At first glance, it seemed like welcome news. A report prepared by the e-commerce technology firm Volusion showed that Minneapolis has the fourth-smallest pay gap between men and women compared to other large cities across the nation.
Women in Minneapolis who work full time now make 95.1 cents for every $1 of men in annual earnings, based on the most recent survey data from the U.S. Census Bureau. Only Sacramento, Calif., Los Angeles and top-ranking Aurora, Colo., had a smaller gender wage gap among major-metropolitan cities.
The report’s data about Minneapolis were solid. But as Sanjukta Chaudhuri, one of the state’s top researchers on this issue, noted: “It doesn’t tell us the full, nuanced story.”
The slight difference in pay likely has more to do with a preponderance of low-wage jobs in Minneapolis than with stellar gains in the fight for equal pay.
“The gender pay gap is counterintuitive,” said Chaudhuri, a research analyst with the Minnesota Department of Employment and Economic Development (DEED). “The more higher-end the industry, such as finance and insurance, the worse the gender pay gap gets.”
Research shows that the slightest pay imbalance comes in low-wage occupations and industries, which also tend to hire workers who are younger or have less education. These include jobs in food service, the hospitality industry, administrative support and waste management.
Women with college degrees and advanced education also are at a disadvantage when it comes to wage parity.
“The irony is that women are told you should get more education because it’ll help you earn like a man,” Chaudhuri said, “but it’s pretty much the opposite. [The pay gap] actually worsens with more education.”
Consider that the No. 4 ranking for Minneapolis was based on median annual earnings of $53,047 for women, compared to $55,758 for men. (The median is the middle value: Half of the city’s workers earn more and half earn less.)
The researchers at Volusion explained that while the gender wage gap in the United States is slowly narrowing, pay gaps vary significantly across cities and regions. That holds true in Minnesota.
The city of Blaine has the state’s widest gulf. Women there make 62 cents for every $1 paid to a man, according to the most recent data from the American Community Survey. The county with the largest disparity: Cook, which includes Grand Marais, on the northernmost region of Lake Superior. Women there earn 72.5% of what men make. In Ramsey County and Hennepin County, women earn 91.4% of men.
Still, Minnesota routinely ranks among the top states for women to live and work. Women make up 51.2% of the workforce — compared with 47% nationwide — and the gender pay gap is narrowing. Minnesota’s working women now earn 82.4% of men. In 2010, they earned 78.6%.
Minneapolis executive Anne Behrendt said the hurdles are real but that the needle is moving. Behrendt is the newly named chief executive and majority owner of Doran Cos., one of the Twin Cities’ most successful construction and commercial real estate developers.
Behrendt knows all too well how it feels to be the only woman in the room, and said industry leaders have focused on ways to draw more women in and to support them in areas of pay, leadership and problem-solving.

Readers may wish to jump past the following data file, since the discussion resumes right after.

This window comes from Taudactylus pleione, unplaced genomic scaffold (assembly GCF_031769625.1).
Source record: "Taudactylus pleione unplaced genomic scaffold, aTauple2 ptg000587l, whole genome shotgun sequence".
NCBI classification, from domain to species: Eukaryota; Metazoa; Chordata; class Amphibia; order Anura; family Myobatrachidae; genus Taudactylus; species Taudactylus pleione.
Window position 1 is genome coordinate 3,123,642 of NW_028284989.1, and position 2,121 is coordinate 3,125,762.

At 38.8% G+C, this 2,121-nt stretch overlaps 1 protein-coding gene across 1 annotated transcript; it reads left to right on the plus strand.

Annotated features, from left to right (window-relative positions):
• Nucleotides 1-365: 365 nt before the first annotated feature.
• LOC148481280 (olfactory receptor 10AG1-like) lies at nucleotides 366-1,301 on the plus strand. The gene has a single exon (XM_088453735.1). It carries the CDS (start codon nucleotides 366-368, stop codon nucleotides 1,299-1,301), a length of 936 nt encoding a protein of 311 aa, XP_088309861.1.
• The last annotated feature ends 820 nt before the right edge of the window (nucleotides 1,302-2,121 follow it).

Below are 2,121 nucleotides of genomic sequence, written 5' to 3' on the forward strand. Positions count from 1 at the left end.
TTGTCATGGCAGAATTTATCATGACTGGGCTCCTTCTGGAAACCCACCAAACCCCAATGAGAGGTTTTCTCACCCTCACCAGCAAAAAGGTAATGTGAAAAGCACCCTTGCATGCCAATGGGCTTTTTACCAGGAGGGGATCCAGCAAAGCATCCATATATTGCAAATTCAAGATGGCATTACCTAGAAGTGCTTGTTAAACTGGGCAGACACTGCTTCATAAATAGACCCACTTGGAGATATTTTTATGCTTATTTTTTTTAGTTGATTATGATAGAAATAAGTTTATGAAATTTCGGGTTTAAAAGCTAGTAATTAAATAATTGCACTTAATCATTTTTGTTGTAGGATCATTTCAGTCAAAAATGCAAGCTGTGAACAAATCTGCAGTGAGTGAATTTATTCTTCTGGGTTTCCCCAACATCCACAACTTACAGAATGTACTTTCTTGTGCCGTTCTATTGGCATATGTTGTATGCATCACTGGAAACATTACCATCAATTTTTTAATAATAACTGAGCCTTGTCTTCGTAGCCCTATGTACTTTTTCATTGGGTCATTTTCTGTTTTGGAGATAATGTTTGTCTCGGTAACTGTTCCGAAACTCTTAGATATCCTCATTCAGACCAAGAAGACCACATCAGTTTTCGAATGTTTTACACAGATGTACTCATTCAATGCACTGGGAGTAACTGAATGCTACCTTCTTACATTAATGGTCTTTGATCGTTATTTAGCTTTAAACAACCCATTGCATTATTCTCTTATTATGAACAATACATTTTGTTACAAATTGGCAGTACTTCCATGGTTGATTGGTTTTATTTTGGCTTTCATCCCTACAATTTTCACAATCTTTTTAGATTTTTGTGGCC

“It’s an industry that has a long way to go, but there’s a lot of positive energy around trying to figure out how we create a world where women can be successful in this field,” Behrendt said.
At Doran, where three of the eight-member executive team are women, an end-of-the-year financial assessment includes sitting down with the chief financial officer to analyze the pay of its 300 employees.
“We look at it with a singular question: Is this fair?” Behrendt said.
It’s not unusual to find a few cases where a man and woman in similar positions have unequal compensation.
“That is the starting point for an open and honest conversation,” she said. “Is this about skill level? Is it about experience? That’s the environment we’ve created. If there’s any inequity, we should dig deeper.”
Despite progress, wage parity in Minnesota and across the nation remains stubbornly out of reach, due to a complex mix of social and economic factors as well as institutional and cultural bias.
Women are more likely to work part-time hours. Women with children or who care for aging parents or other family members are much more likely to scale back hours or leave the labor market, at least temporarily.
There also are occupational “segregations” that affect women’s pay, Chaudhuri’s research shows. More than a quarter of Minnesota women are employed in health care and social assistance, the dominant industry for employing women. In those fields, women make up about three-quarters of the workforce. The median wage is about $21 an hour.
Geography also plays a role. In Minnesota’s well-to-do suburbs, the gender pay gap is notably large. In Plymouth, the city with the state’s highest median earnings, women earn 76% of men’s salaries: $86,500 for men compared to $66,174 for women.
All of which defies a simple solution.
“This is what is the maddening aspect of this,” Chaudhuri said. “There are all these factors that are preventing us as a labor market and as a society from closing that gender gap.”
Doran’s Behrendt said business leaders must “make an active decision to promote real change.”
“It’s not enough to say we’re not sexist or we’re a company that makes sure there’s pay equity between men and women,” she said. “That’s a great start. Sexism, like many other forms of inequality, is not a static thing. It’s nuanced, it’s complex, it fluctuates. I don’t think there’s a single person who’s in a leadership position who can say unequivocally: I am fair 100 percent of time and I’ve never done anything to perpetuate inequality among gender in the workplace. Real change starts with recognition of that.”